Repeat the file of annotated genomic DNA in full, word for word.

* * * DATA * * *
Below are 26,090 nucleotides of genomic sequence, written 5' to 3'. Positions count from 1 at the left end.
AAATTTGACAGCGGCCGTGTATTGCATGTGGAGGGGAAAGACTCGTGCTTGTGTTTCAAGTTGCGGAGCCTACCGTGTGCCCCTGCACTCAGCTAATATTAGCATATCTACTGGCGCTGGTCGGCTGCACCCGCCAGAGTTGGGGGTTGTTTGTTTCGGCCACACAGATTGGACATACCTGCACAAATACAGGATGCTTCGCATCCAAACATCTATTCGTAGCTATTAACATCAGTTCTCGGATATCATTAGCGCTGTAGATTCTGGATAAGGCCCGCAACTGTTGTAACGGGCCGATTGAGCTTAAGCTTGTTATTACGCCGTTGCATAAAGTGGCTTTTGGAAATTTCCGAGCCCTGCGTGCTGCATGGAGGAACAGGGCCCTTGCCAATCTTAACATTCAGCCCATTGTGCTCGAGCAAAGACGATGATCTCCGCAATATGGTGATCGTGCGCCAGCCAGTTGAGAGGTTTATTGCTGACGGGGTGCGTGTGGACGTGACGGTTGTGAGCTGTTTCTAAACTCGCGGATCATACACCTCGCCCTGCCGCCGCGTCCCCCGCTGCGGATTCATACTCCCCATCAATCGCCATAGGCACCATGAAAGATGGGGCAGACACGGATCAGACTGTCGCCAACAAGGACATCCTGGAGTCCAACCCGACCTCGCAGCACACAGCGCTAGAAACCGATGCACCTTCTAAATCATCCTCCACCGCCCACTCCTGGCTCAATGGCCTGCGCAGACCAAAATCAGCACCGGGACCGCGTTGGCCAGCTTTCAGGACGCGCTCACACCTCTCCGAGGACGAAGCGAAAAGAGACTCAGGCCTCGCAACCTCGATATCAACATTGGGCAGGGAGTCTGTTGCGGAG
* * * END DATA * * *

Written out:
Below are 26,090 nucleotides of genomic sequence, written 5' to 3'. Positions count from 1 at the left end.
AAATTTGACAGCGGCCGTGTATTGCATGTGGAGGGGAAAGACTCGTGCTTGTGTTTCAAGTTGCGGAGCCTACCGTGTGCCCCTGCACTCAGCTAATATTAGCATATCTACTGGCGCTGGTCGGCTGCACCCGCCAGAGTTGGGGGTTGTTTGTTTCGGCCACACAGATTGGACATACCTGCACAAATACAGGATGCTTCGCATCCAAACATCTATTCGTAGCTATTAACATCAGTTCTCGGATATCATTAGCGCTGTAGATTCTGGATAAGGCCCGCAACTGTTGTAACGGGCCGATTGAGCTTAAGCTTGTTATTACGCCGTTGCATAAAGTGGCTTTTGGAAATTTCCGAGCCCTGCGTGCTGCATGGAGGAACAGGGCCCTTGCCAATCTTAACATTCAGCCCATTGTGCTCGAGCAAAGACGATGATCTCCGCAATATGGTGATCGTGCGCCAGCCAGTTGAGAGGTTTATTGCTGACGGGGTGCGTGTGGACGTGACGGTTGTGAGCTGTTTCTAAACTCGCGGATCATACACCTCGCCCTGCCGCCGCGTCCCCCGCTGCGGATTCATACTCCCCATCAATCGCCATAGGCACCATGAAAGATGGGGCAGACACGGATCAGACTGTCGCCAACAAGGACATCCTGGAGTCCAACCCGACCTCGCAGCACACAGCGCTAGAAACCGATGCACCTTCTAAATCATCCTCCACCGCCCACTCCTGGCTCAATGGCCTGCGCAGACCAAAATCAGCACCGGGACCGCGTTGGCCAGCTTTCAGGACGCGCTCACACCTCTCCGAGGACGAAGCGAAAAGAGACTCAGGCCTCGCAACCTCGATATCAACATTGGGCAGGGAGTCTGTTGCGGAG